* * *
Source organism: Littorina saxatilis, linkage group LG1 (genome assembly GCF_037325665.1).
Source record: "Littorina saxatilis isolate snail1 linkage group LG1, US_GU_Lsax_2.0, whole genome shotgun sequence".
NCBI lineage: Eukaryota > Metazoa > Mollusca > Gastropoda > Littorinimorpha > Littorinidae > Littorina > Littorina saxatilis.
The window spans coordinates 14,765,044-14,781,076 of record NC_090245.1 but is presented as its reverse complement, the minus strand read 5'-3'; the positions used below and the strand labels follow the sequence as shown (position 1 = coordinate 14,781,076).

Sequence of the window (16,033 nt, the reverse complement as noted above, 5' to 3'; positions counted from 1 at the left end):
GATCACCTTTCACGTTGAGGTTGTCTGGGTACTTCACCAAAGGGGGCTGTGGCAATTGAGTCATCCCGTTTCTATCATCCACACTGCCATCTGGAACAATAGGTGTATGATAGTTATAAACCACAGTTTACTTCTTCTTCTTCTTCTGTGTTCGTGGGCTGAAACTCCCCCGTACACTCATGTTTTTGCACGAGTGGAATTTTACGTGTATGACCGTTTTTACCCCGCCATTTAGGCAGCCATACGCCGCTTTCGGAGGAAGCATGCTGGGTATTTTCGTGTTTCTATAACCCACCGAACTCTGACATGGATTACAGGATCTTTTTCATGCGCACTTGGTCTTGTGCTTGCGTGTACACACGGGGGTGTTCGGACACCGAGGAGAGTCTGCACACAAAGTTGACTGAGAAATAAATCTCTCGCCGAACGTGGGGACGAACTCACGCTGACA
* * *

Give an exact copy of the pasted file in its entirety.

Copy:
Source organism: Littorina saxatilis, linkage group LG1 (genome assembly GCF_037325665.1).
Source record: "Littorina saxatilis isolate snail1 linkage group LG1, US_GU_Lsax_2.0, whole genome shotgun sequence".
NCBI lineage: Eukaryota > Metazoa > Mollusca > Gastropoda > Littorinimorpha > Littorinidae > Littorina > Littorina saxatilis.
The window spans coordinates 14,765,044-14,781,076 of record NC_090245.1 but is presented as its reverse complement, the minus strand read 5'-3'; the positions used below and the strand labels follow the sequence as shown (position 1 = coordinate 14,781,076).

Sequence of the window (16,033 nt, the reverse complement as noted above, 5' to 3'; positions counted from 1 at the left end):
GATCACCTTTCACGTTGAGGTTGTCTGGGTACTTCACCAAAGGGGGCTGTGGCAATTGAGTCATCCCGTTTCTATCATCCACACTGCCATCTGGAACAATAGGTGTATGATAGTTATAAACCACAGTTTACTTCTTCTTCTTCTTCTGTGTTCGTGGGCTGAAACTCCCCCGTACACTCATGTTTTTGCACGAGTGGAATTTTACGTGTATGACCGTTTTTACCCCGCCATTTAGGCAGCCATACGCCGCTTTCGGAGGAAGCATGCTGGGTATTTTCGTGTTTCTATAACCCACCGAACTCTGACATGGATTACAGGATCTTTTTCATGCGCACTTGGTCTTGTGCTTGCGTGTACACACGGGGGTGTTCGGACACCGAGGAGAGTCTGCACACAAAGTTGACTGAGAAATAAATCTCTCGCCGAACGTGGGGACGAACTCACGCTGACA